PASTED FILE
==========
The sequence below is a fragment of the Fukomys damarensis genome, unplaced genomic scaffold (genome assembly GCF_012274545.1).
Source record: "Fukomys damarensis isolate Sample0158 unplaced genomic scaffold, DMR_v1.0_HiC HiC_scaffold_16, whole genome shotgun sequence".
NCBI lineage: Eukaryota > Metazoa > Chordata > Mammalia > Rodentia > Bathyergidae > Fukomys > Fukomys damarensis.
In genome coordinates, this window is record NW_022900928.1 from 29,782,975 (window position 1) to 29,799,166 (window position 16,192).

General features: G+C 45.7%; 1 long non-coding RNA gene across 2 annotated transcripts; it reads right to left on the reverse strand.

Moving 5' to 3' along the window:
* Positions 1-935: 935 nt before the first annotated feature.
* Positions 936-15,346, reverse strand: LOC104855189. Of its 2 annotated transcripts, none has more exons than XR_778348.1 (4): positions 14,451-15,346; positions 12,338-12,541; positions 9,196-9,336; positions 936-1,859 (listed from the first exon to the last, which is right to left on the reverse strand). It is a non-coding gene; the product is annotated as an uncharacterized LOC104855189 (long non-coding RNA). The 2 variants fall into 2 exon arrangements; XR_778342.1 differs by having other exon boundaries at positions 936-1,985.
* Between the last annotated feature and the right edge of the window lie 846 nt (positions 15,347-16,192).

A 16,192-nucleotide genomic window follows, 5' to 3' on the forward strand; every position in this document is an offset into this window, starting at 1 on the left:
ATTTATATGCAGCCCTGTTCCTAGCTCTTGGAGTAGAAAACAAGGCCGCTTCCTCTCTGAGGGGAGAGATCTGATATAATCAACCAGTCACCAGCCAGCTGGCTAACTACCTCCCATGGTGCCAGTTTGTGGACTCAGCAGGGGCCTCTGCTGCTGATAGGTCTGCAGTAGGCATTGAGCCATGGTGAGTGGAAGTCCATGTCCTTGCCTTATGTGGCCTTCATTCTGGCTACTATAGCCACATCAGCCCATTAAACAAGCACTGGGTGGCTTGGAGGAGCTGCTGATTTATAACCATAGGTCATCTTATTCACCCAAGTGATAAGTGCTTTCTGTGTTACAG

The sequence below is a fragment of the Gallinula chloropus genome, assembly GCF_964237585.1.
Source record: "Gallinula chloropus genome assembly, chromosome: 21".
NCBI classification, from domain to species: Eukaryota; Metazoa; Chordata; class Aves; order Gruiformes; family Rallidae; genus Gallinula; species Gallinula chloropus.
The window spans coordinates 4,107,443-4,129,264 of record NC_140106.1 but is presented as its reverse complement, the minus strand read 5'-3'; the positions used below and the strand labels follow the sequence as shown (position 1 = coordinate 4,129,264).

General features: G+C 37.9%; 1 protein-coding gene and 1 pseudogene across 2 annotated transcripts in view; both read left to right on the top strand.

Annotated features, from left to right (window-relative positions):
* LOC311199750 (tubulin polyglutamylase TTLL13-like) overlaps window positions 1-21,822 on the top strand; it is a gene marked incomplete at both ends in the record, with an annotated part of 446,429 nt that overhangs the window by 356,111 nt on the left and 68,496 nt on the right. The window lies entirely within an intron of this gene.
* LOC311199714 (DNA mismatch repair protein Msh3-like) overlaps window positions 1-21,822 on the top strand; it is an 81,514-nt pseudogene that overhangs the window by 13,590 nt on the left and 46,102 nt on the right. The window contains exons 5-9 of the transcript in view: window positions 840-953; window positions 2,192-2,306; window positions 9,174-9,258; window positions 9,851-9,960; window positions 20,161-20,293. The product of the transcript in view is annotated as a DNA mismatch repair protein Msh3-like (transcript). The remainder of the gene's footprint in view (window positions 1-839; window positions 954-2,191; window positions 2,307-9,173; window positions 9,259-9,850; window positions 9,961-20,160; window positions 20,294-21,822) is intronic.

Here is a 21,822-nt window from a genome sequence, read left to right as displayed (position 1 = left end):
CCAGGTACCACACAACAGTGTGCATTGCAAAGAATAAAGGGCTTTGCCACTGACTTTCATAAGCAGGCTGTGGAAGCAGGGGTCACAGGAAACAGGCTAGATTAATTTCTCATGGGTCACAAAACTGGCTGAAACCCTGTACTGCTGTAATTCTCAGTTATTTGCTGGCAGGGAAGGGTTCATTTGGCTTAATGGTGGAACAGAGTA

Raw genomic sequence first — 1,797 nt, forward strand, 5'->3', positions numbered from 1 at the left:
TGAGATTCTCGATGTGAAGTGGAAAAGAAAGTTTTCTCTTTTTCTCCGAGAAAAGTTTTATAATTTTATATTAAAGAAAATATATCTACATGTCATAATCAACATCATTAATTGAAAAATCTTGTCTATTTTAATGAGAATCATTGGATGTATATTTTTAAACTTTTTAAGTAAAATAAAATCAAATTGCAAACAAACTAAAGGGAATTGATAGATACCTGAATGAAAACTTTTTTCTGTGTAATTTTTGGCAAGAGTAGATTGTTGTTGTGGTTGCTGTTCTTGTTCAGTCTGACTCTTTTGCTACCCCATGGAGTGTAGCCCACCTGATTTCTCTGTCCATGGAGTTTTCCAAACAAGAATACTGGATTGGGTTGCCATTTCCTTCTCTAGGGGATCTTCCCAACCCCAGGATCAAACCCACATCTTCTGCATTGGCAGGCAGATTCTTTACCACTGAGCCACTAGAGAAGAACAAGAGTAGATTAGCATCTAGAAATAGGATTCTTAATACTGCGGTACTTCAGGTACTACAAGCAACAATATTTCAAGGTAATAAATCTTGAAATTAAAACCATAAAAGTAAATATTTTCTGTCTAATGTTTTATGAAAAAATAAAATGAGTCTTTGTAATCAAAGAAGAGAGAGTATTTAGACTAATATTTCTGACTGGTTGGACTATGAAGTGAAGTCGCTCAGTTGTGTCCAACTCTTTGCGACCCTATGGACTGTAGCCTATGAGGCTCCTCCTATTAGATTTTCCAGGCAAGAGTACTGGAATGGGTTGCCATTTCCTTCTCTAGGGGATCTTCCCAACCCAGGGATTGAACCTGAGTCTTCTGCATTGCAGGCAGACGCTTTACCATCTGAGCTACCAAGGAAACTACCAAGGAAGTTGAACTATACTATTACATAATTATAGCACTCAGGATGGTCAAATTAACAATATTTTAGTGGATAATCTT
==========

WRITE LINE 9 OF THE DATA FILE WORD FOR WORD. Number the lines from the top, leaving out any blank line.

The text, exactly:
* Between the last annotated feature and the right edge of the window lie 846 nt (positions 15,347-16,192).